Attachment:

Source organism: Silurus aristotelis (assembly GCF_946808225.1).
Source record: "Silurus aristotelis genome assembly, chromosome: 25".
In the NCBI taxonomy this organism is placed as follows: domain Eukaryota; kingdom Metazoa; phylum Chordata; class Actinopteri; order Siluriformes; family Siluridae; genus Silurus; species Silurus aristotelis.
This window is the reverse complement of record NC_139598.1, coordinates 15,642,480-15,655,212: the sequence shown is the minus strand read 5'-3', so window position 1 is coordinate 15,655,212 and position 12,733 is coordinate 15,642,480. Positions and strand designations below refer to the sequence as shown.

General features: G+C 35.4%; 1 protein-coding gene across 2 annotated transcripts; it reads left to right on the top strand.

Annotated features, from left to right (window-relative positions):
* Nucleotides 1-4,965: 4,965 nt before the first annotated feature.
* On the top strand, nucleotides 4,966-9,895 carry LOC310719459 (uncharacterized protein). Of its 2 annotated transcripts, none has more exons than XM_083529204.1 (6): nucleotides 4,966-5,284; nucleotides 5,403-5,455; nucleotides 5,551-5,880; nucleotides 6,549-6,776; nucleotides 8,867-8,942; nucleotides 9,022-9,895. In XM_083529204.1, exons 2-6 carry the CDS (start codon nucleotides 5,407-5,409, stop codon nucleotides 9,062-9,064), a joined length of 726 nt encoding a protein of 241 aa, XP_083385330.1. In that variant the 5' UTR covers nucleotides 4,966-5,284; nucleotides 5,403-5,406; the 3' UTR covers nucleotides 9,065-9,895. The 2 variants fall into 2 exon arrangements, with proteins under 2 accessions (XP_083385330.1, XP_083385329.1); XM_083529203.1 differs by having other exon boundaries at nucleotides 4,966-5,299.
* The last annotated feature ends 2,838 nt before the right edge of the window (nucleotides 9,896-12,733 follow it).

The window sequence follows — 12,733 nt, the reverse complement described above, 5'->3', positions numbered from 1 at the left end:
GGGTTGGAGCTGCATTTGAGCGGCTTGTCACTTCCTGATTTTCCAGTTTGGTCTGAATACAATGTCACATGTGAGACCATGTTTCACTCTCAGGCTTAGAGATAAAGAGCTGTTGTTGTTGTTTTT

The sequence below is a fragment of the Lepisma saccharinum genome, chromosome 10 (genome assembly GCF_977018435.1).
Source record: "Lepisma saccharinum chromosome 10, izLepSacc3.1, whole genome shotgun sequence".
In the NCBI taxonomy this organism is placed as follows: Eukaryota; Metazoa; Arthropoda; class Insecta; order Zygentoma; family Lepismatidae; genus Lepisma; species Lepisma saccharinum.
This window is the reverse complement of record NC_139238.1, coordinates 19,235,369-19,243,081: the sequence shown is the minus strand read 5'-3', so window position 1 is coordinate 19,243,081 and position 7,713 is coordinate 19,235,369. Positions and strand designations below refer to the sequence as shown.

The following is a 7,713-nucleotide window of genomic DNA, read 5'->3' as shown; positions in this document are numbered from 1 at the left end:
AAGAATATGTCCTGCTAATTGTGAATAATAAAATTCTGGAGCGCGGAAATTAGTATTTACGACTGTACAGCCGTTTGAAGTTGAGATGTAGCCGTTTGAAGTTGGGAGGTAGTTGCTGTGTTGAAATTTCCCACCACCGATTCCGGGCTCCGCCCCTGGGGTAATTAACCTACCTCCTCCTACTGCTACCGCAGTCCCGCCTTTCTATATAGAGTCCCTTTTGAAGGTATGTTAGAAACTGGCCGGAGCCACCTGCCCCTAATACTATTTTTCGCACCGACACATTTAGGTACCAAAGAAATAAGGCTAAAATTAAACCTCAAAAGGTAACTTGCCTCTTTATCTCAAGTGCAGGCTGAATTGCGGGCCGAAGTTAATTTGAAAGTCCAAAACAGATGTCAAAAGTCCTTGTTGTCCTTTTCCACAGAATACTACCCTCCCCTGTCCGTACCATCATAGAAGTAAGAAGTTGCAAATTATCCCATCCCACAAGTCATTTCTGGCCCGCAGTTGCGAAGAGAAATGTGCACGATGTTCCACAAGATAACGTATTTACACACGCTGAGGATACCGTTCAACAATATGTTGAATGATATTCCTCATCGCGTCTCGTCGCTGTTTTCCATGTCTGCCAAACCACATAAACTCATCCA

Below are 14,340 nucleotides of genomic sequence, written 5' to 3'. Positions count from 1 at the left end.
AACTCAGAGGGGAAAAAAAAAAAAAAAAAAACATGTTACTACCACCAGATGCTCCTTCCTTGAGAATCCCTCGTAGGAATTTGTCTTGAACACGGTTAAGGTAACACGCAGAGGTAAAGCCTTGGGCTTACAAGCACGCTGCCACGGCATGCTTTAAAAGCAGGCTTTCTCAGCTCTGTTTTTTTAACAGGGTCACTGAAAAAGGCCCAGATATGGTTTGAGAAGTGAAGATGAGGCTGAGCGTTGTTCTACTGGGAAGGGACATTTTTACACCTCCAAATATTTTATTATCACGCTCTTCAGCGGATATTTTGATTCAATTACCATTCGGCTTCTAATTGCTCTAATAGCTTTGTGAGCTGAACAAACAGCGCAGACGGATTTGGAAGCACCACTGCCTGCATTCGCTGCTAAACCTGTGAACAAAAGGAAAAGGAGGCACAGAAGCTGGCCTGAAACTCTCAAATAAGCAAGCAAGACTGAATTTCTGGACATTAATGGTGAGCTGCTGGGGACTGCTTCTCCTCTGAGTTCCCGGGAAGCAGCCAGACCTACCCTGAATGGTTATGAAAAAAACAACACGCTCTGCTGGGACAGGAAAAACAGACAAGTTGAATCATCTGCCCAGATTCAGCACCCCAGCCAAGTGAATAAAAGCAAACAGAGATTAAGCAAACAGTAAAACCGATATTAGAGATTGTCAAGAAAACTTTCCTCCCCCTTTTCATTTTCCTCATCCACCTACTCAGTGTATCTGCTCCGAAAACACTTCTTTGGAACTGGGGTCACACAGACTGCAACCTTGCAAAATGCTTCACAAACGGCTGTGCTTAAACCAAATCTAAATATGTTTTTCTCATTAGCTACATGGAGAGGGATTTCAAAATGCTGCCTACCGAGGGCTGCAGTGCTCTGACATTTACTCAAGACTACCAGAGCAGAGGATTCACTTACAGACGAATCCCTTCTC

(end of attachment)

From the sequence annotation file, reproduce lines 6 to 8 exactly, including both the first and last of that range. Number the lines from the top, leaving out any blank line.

Annotated features, from left to right (window-relative positions):
* Nucleotides 1-4,965: 4,965 nt before the first annotated feature.
* On the top strand, nucleotides 4,966-9,895 carry LOC310719459 (uncharacterized protein). Of its 2 annotated transcripts, none has more exons than XM_083529204.1 (6): nucleotides 4,966-5,284; nucleotides 5,403-5,455; nucleotides 5,551-5,880; nucleotides 6,549-6,776; nucleotides 8,867-8,942; nucleotides 9,022-9,895. In XM_083529204.1, exons 2-6 carry the CDS (start codon nucleotides 5,407-5,409, stop codon nucleotides 9,062-9,064), a joined length of 726 nt encoding a protein of 241 aa, XP_083385330.1. In that variant the 5' UTR covers nucleotides 4,966-5,284; nucleotides 5,403-5,406; the 3' UTR covers nucleotides 9,065-9,895. The 2 variants fall into 2 exon arrangements, with proteins under 2 accessions (XP_083385330.1, XP_083385329.1); XM_083529203.1 differs by having other exon boundaries at nucleotides 4,966-5,299.